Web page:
Recently I got an opportunity to interact with an official of National Highway Authority (NHAI) in a television debate on an Assamese news channel. In that debate broadcast from Guwahati, Mr. Alok Kumar, Regional Officer, North East Zone, NHAI, while justifying the opening of new toll gates in the state of Assam, admitted that the Indian government has no money to construct new roads and maintain those periodically. Therefore imitating the models of some developed countries the government of India is now trying to create a fund to construct and maintain the highways and therefore toll gates have been installed in every corner of this country. As a part of this initiative, during the Corona pandemic related lockdown the Assam state government and National Highways Authority of India (NHAI) have opened up a new tollgate at Nazirakhat near Sonapur, a decision that attracted vehement opposition from both the commuters as well as the local residents. With the opening of the Nazirakhat toll plaza, there will be two such gates (another one is at Raha) within 100km of each other and people heading from Guwahati towards Nagaon or vice-versa will have to pay double toll tax in their respective single journey. Another toll gate construction started Deudaur near Changsari, some 35 kms away from Guwahati, after the central government announced lockdown from 24 March. The local residents while protesting the opening of the new Nazirakhat toll gate have revealed that the concerned authorities have introduced this new gate without any notice and it would definitely push the people and commuters to face another economic hardship whose lives are already being severely affected due to the lockdown. Assam currently has the following functional tollgates —– Nazirakhat (Kamrup) and Raha (Nagaon) on NH 37, Patgaon (Kokrajhar), Dahalpara (Bongaigaon) and Madanpur (Kamrup) on NH 31 and Mikirati Hawgaon (Hojai) on NH 36 and Manderdisa (Dima Hasao). The Mr. Alok Kumar of NHAI earlier stated during the TV debate that the total revenue collection from all these toll plazas is likely to be around Rs 60 lakh per day.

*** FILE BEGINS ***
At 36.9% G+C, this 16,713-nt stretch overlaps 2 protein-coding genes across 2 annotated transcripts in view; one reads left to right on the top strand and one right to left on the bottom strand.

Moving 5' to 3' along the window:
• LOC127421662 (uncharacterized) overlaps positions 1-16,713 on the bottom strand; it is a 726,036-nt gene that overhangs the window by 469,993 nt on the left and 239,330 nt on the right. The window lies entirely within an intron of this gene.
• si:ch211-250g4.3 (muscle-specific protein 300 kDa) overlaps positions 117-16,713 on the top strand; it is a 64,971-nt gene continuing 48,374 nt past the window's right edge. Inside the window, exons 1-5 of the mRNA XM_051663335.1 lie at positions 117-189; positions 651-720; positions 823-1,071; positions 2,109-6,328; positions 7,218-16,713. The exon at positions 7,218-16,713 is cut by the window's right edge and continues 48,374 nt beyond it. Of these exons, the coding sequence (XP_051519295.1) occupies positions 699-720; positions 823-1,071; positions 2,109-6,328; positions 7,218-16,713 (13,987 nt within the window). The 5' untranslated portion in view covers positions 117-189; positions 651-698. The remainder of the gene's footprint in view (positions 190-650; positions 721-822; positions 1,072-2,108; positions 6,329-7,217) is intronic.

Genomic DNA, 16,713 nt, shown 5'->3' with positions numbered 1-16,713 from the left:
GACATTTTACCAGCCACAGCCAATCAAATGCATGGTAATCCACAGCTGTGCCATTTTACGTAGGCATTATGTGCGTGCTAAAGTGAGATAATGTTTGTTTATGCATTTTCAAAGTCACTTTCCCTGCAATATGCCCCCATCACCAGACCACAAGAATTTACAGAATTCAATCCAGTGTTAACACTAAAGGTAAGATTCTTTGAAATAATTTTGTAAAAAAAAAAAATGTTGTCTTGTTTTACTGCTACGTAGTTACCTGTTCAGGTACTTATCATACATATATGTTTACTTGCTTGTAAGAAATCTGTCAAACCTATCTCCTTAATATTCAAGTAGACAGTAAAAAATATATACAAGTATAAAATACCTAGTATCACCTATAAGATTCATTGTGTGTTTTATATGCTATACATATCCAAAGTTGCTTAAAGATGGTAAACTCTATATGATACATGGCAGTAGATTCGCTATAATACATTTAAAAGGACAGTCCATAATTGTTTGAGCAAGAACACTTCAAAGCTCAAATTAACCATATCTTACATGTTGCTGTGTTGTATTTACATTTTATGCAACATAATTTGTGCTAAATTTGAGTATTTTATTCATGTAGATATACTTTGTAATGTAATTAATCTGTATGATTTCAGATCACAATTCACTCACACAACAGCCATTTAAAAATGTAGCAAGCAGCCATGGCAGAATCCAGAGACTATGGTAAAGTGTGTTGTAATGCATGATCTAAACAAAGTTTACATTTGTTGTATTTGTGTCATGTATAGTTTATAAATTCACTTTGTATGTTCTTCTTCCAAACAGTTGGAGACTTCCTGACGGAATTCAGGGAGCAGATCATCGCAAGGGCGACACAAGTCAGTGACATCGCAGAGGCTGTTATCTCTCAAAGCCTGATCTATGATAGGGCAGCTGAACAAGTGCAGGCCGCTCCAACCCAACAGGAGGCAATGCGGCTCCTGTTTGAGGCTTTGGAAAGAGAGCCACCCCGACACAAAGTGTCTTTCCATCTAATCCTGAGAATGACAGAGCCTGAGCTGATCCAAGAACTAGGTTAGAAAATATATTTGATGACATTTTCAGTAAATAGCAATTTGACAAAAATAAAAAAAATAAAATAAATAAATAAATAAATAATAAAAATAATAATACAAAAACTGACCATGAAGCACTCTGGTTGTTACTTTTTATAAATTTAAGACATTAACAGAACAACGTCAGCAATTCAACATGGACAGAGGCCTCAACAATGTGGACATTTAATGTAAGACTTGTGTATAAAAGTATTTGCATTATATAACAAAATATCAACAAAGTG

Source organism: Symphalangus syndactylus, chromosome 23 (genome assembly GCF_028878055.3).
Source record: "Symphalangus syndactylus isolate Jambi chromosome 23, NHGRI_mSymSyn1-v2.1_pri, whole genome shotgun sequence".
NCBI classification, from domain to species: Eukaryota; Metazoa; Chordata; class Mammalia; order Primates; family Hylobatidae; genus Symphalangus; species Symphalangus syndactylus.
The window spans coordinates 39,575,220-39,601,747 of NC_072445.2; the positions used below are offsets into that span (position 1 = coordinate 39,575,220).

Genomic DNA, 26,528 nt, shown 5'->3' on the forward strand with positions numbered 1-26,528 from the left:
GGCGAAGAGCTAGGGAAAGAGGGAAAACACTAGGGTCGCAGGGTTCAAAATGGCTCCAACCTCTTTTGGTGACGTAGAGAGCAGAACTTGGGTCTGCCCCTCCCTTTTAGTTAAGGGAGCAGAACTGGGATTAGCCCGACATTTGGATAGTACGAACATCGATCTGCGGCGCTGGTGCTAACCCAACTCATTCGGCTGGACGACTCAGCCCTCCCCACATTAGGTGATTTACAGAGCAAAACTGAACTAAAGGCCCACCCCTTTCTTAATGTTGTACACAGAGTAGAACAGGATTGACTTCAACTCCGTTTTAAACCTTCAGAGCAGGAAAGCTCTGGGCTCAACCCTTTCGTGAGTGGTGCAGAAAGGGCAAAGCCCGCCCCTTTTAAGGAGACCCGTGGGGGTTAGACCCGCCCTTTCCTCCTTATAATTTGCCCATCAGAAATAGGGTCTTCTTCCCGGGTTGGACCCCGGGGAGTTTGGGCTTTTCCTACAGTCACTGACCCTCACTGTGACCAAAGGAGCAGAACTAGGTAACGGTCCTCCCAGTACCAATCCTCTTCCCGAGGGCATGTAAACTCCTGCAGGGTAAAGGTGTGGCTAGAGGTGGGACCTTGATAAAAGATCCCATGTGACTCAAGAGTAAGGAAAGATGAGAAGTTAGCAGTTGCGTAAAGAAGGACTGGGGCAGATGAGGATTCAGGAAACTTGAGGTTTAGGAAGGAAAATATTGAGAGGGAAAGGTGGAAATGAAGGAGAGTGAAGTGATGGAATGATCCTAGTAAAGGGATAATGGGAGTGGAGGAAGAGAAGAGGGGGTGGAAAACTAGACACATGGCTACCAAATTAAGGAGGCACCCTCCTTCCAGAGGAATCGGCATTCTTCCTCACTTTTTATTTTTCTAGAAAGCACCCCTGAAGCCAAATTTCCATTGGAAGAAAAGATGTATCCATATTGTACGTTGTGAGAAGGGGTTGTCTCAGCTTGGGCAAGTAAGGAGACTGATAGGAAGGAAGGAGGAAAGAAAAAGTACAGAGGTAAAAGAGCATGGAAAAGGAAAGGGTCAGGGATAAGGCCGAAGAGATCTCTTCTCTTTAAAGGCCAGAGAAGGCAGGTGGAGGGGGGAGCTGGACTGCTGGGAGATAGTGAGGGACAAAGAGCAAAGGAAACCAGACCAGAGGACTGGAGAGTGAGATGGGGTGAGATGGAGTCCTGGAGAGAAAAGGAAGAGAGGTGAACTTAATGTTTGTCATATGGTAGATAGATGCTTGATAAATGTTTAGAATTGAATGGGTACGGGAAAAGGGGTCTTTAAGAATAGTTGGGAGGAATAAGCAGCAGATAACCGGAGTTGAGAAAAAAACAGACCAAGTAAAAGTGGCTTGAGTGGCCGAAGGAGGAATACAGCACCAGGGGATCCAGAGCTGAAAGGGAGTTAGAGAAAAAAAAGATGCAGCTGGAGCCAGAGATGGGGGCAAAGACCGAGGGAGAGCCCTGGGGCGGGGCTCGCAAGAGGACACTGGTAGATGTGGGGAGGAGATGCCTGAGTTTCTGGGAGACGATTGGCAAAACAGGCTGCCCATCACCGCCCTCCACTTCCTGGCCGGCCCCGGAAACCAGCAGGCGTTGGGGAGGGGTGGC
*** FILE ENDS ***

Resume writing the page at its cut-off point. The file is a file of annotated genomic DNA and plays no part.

Now the question is why should people pay toll tax for using the highways , why are citizens compelled to buy every service that are deemed to be provided by a state that is established on the principle of welfare economy and why do people have to face overburdened tax impositions on almost all utilities? Nitin Gadkari, the Minister of Road Transport and Highways, has often stressed that government’s resources is limited and hence toll revenue is essential. The minister told the Lok Sabha in July 2019 during a discussion that “toll collection cannot be done away with, ever. The government doesn’t have money. If you want good services, you have to pay. The toll system is here to stay.” Whenever there is any opposition to the toll system the easiest available response of the Indian State and ‘experts’ aligned to the state has been that the state treasury is shrinking because of the unlimited welfare measures adopted right from its formation and that the state cannot not sustain such measures in a competitive and liberal economy. Therefore like the governments of the developed capitalist world, to grow and sustain, every government has to adopt market oriented policies in every sphere where people get a service only after paying the stipulated price or tax. But, is this statement true and reliable? Does every developed country impose tax or price for every service that are provided by the state? Here, in the context of these claims, let us look at the examples of toll tax free road system of the United Kingdom and Germany.